After the RBI ban, some foreign banks, pushed by the growing needs of their customers, created a new structure wherein the custody of the money and securities remains with the client and the bank offers advisory service. This has created an avenue for banks to earn fees. Since banks cannot directly handle the money, the now ubiquitous relationship managers came into the picture.
According to an August report by Swiss bank Credit Suisse Group AG, the total wealth in India has tripled in the past decade to $3.5 trillion (Rs158 trillion). It has projected that by 2015, India’s wealth could nearly double to $6.4 trillion.
“A very small proportion of the adult population (0.4%) owns more than $100,000 on average. However, this group has been increasing fairly quickly in recent years and the rate of growth is expected to rise in future if India’s economy continues on its current trend,” the report said.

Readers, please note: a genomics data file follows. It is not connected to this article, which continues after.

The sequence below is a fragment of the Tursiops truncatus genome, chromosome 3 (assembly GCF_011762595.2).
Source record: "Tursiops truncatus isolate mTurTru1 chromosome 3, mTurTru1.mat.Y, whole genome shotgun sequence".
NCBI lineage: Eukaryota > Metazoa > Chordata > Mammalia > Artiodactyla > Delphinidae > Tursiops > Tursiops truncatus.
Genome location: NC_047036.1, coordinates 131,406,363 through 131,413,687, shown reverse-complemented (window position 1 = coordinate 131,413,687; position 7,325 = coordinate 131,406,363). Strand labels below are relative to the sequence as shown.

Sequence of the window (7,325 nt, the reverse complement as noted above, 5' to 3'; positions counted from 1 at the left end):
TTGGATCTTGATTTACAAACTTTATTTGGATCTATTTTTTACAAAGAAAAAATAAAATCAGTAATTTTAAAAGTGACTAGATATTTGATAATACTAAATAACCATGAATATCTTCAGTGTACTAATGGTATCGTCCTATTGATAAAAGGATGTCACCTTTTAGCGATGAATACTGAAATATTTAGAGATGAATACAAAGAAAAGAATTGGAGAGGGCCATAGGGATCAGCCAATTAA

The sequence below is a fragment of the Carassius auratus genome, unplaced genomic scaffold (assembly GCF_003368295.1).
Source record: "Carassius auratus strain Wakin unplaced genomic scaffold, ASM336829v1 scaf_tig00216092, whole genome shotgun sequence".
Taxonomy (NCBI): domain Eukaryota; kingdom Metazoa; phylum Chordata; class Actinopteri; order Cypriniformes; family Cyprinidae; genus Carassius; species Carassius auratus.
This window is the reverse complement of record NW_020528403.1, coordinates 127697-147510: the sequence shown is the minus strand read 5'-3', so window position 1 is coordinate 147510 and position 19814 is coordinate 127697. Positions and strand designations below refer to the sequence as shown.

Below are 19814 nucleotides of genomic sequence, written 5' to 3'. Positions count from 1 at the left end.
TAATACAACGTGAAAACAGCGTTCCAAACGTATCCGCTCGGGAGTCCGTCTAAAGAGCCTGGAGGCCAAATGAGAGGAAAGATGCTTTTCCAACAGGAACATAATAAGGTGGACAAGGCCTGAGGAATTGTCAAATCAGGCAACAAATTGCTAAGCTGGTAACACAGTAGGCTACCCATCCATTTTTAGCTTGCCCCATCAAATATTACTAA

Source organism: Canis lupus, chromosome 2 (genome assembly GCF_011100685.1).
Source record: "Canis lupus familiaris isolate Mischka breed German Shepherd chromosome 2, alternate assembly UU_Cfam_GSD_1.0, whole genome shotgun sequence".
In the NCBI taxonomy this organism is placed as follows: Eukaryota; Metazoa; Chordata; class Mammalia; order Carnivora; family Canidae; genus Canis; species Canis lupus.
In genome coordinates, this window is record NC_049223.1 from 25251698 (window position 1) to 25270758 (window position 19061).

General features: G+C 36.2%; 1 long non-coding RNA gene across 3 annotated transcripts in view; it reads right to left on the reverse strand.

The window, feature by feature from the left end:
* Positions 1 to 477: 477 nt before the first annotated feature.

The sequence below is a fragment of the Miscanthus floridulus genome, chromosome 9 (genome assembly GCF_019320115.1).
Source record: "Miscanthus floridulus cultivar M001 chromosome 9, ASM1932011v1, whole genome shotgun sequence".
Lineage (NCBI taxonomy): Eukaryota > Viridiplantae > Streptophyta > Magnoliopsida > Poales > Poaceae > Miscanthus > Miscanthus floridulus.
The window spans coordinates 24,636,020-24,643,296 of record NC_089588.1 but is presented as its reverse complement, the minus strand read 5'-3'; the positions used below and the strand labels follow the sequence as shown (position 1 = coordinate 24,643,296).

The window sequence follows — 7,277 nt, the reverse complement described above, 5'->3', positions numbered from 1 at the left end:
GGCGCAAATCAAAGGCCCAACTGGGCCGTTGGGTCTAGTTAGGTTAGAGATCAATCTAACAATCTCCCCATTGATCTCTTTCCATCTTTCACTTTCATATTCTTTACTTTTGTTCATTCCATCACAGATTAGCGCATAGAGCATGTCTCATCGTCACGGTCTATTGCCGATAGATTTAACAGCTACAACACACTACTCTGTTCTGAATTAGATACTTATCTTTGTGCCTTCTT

Dinesh Thakkar, chairman and managing director of Angel Broking Ltd, said he found it difficult to build a wealth management platform that satisfies all customer needs within the existing framework.
“There are many solutions in the market, but these need to be highly customized at the back-end. Equity will be covered by PMS regulations of Sebi; real estate is unregulated; and in commodities, PMS is not allowed. There is huge potential for this industry, but if organized players have to enter this market and grow it fast, there should be some clarity in regulation,” he said.
In the absence of clear regulations, wealth management platforms have different structures to cater to customer needs. While they follow a single-window approach towards customers, the back-end is crowded with different structures, depending on the asset class and tax planning requirements of the customer.
“Sebi is best placed to regulate the advisory business. It has the resources, understanding and experience in managing this kind of a business. Also, most portfolios have a capital market component of 60-70%,” Thakkar said. He is against the idea of creating a regulation from scratch as it “may take time for it to become effective”.
“Everybody is reasonably sure about a clampdown. The question is: when and how? Different regulators need to sit together and create an umbrella regulation, rather than doing it in silos,” said the country head of a foreign bank-owned wealth management firm.